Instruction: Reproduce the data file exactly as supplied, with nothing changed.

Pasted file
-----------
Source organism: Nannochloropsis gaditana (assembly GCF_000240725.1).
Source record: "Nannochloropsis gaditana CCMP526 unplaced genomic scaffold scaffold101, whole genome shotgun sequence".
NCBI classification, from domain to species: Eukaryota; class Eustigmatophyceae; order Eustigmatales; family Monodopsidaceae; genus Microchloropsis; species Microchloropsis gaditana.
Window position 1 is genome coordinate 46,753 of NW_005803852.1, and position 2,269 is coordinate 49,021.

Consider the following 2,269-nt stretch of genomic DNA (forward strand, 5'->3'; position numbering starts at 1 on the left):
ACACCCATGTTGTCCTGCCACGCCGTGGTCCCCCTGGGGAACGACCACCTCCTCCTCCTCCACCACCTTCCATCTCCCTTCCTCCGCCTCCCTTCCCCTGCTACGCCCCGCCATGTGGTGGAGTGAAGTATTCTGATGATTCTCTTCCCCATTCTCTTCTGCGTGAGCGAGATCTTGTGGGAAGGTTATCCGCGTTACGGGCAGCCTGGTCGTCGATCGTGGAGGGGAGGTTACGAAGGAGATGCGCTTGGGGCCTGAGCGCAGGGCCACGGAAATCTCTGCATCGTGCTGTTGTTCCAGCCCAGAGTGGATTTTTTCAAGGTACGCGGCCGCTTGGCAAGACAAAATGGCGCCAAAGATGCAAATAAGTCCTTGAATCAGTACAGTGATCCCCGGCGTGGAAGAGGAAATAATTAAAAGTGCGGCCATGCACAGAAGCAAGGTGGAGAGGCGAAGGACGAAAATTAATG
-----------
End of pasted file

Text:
Source organism: Nannochloropsis gaditana (assembly GCF_000240725.1).
Source record: "Nannochloropsis gaditana CCMP526 unplaced genomic scaffold scaffold101, whole genome shotgun sequence".
NCBI classification, from domain to species: Eukaryota; class Eustigmatophyceae; order Eustigmatales; family Monodopsidaceae; genus Microchloropsis; species Microchloropsis gaditana.
Window position 1 is genome coordinate 46,753 of NW_005803852.1, and position 2,269 is coordinate 49,021.

Consider the following 2,269-nt stretch of genomic DNA (forward strand, 5'->3'; position numbering starts at 1 on the left):
ACACCCATGTTGTCCTGCCACGCCGTGGTCCCCCTGGGGAACGACCACCTCCTCCTCCTCCACCACCTTCCATCTCCCTTCCTCCGCCTCCCTTCCCCTGCTACGCCCCGCCATGTGGTGGAGTGAAGTATTCTGATGATTCTCTTCCCCATTCTCTTCTGCGTGAGCGAGATCTTGTGGGAAGGTTATCCGCGTTACGGGCAGCCTGGTCGTCGATCGTGGAGGGGAGGTTACGAAGGAGATGCGCTTGGGGCCTGAGCGCAGGGCCACGGAAATCTCTGCATCGTGCTGTTGTTCCAGCCCAGAGTGGATTTTTTCAAGGTACGCGGCCGCTTGGCAAGACAAAATGGCGCCAAAGATGCAAATAAGTCCTTGAATCAGTACAGTGATCCCCGGCGTGGAAGAGGAAATAATTAAAAGTGCGGCCATGCACAGAAGCAAGGTGGAGAGGCGAAGGACGAAAATTAATG